Again, these aren’t your run of the mill juices. Choices run the gamut—from Juicer Heroes’ Kaleman Creation with apple, pear, grapes, kale, red cabbage and strawberries, to Urth’s seasonal El Compadre with prickly pear, lemon, grapes, spinach and orange, to Juice Central’s Revitalize with carrot, orange, Serrano pepper and garlic, to Revolucion’s Love Your Liver with beets, cucumber and lime, to Crave’s Romaine with namesake lettuce, celery, apple, ginger and lemon.
So how was it? Did I see mirages of cupcakes? Did I picture my friends as steaks? Was I bed-ridden? Did I have gnarly trips to the ladies’ room? Not bad, no, no, no (but I did take quite a few naps) and no, but I was a bit gassy. My biggest problem was finding something to do, especially since socializing around food is my mero mole. I did find it difficult to be around food, as a quickie trip to Central Market proved tantalizing, and a meeting I couldn’t get out of featured snacks. I was never terribly hungry, but I was incredibly aware of missing brunch. I suffered a mild headache on day two, arguably the roughest day on my end, but that could have likely happened because I didn’t taper into the cleanse.
Carral and Taylor both recommend taking several initiatives when it comes to preparing for a cleanse. Revolucion’s website suggests “cutting out some things a few days before your juice cleanse begins: wheat, animal products, refined sugar, alcohol, caffeine and nicotine.”
Taylor’s suggestions included subbing in a juice or two as meal replacement five to seven days before the cleanse begins. I did neither, and I may have also had way too much caffeine and chardonnay the night before. In other words, and much to my chagrin, no, you just can’t dive into a cleanse.
While my goal for the cleanse was purely anecdotal, I did do away with eight pounds. And several friends came out of the woodwork, hoping to gain information about the process and whether they could use it as a way to “kickstart” a clean eating habit by alkalizing the body, or as a way to lose a few pounds.
Your goal, be it detox or weight loss, should steer you into or out of a cleanse. Those looking to give their system a reboot (as most juice enthusiasts explain), give it a vacation from breaking down and digesting food, and rid it of any sort of toxins accumulated through previous nutritional habits, would naturally look for the purest juice in the land. This requires a significant amount of homework—be it asking to see the juice-making process, whether the juice is pasteurized or not, how many pounds or servings of fruits and vegetables make up each juice, how much soluble fiber is left behind, whether or not the produce is organic, and how (or if) all this matters to your process.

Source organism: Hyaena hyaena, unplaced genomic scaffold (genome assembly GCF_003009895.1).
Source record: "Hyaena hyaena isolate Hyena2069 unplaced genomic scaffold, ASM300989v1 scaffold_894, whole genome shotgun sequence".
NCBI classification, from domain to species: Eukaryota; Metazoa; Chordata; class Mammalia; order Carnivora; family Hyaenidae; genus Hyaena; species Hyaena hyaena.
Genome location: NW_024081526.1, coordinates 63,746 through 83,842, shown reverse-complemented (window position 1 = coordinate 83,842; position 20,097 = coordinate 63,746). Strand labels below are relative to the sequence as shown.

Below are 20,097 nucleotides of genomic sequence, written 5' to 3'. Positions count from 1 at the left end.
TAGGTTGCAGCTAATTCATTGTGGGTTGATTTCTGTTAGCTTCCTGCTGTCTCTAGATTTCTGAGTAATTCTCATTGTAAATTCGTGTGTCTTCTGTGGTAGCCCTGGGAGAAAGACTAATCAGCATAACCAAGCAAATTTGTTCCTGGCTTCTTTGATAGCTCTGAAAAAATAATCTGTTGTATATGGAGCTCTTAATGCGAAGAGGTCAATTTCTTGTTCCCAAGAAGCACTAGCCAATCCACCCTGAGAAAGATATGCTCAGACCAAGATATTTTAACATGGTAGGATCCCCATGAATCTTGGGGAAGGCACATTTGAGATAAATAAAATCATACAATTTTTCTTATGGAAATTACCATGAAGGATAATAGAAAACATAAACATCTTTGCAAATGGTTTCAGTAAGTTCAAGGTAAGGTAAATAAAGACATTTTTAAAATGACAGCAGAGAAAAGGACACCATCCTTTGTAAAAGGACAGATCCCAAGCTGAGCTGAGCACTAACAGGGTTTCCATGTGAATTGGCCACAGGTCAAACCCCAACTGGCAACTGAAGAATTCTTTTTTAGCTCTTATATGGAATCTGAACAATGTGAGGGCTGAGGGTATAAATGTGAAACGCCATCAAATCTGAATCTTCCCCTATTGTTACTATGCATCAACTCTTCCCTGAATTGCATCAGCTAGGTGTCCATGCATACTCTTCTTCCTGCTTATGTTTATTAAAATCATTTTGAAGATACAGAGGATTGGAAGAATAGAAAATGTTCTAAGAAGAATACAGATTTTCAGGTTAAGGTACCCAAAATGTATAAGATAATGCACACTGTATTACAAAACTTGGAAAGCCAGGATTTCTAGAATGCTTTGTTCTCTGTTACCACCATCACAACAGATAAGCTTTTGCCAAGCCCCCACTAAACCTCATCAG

Aside from tapering in and out of a cleanse—which means I couldn’t have that burger I was dreaming of immediately after my last juice—juicing, or specifically jumping into cleanses, might not be for everyone. People on medications, under a physician’s care for any sort of ailment or illness and food allergy sufferers are encouraged to get medical clearance before committing to a juice cleanse. Pre-diabetics, diabetics and people with autoimmune diseases can still enjoy juice, but necessary amendments should be made. For instance, a kale-based green juice probably wouldn’t be a good idea for anyone suffering from autoimmune illnesses such as Hashimoto’s disease, which attacks the thyroid.
Even then, what happens after you’re through? Did my juice vision quest enable me with inherent knowledge of healthy eating? No.
To help steer folks on a different nutritional path than they might have previously been on, the Juicer Heroes teamed up with Dr. Michael S. Boss, chiropractor and Fellow of the International Academy of Medical Acupuncture, along with an M.D., nutritionists and fitness professionals to create Elevate Life Wellness, an integrative health club off San Pedro. They’re hoping to focus on preventative measures through functional healthcare.
Cleanses at Revolucion were designed in part by Dr. Jacob Torres, chiropractor, who founded the UC4Life Wellness Center, now partnered with One Lucky Duck.
For Crave Market, whose mission uses a full circle approach “driven by community, sustainability and living foods,” Johnson and co. lean on the teachings of Ayurveda, described as a natural way of healing, that provides “guidelines on ideal daily seasonal routines, diet, behavior and proper use of our senses,” according to Dr. Deepak Chopra’s The Chopra Center. Also of note is Crave’s insistence on using minimal fruit juices, as well as the eight-ounce portion sizes, which they argue are more readily processed by the body than larger servings.
If conventional medicine is more your jam, Jan Tilley, registered dietitian and founder of Jan Tilley & Associates, which consulted with Juice Central while the shop structured their cleanses, had this to add.
“Healthy eating is about moderation, it’s not a sexy message, and you might not need to do a cleanse or something as drastic,” Tilley said. Or as Karen Martin, registered dietitian, put it, “If people ate more cruciferous vegetables—like cabbage, Brussels sprouts—they wouldn’t have to cleanse. I call broccoli the broom of the colon.”
It’s a case of (juiced) tomato, tomahto. But this isn’t about vilifying the über-trendy beverage—I did lose eight pounds, I’m wearing jeans I haven’t worn in a year, and my skin looks pretty damn great. When’s the last time you took in five to seven servings of fruits and vegetables in one sitting? Melngailis, the owner of One Lucky Duck, put it best: “We want to be part of the conversation. When it’s 5:30 p.m., your boss has been a jerk, and you’re kind of hungry—what are you going to pick up on your way home? We’re trying to provide another option.”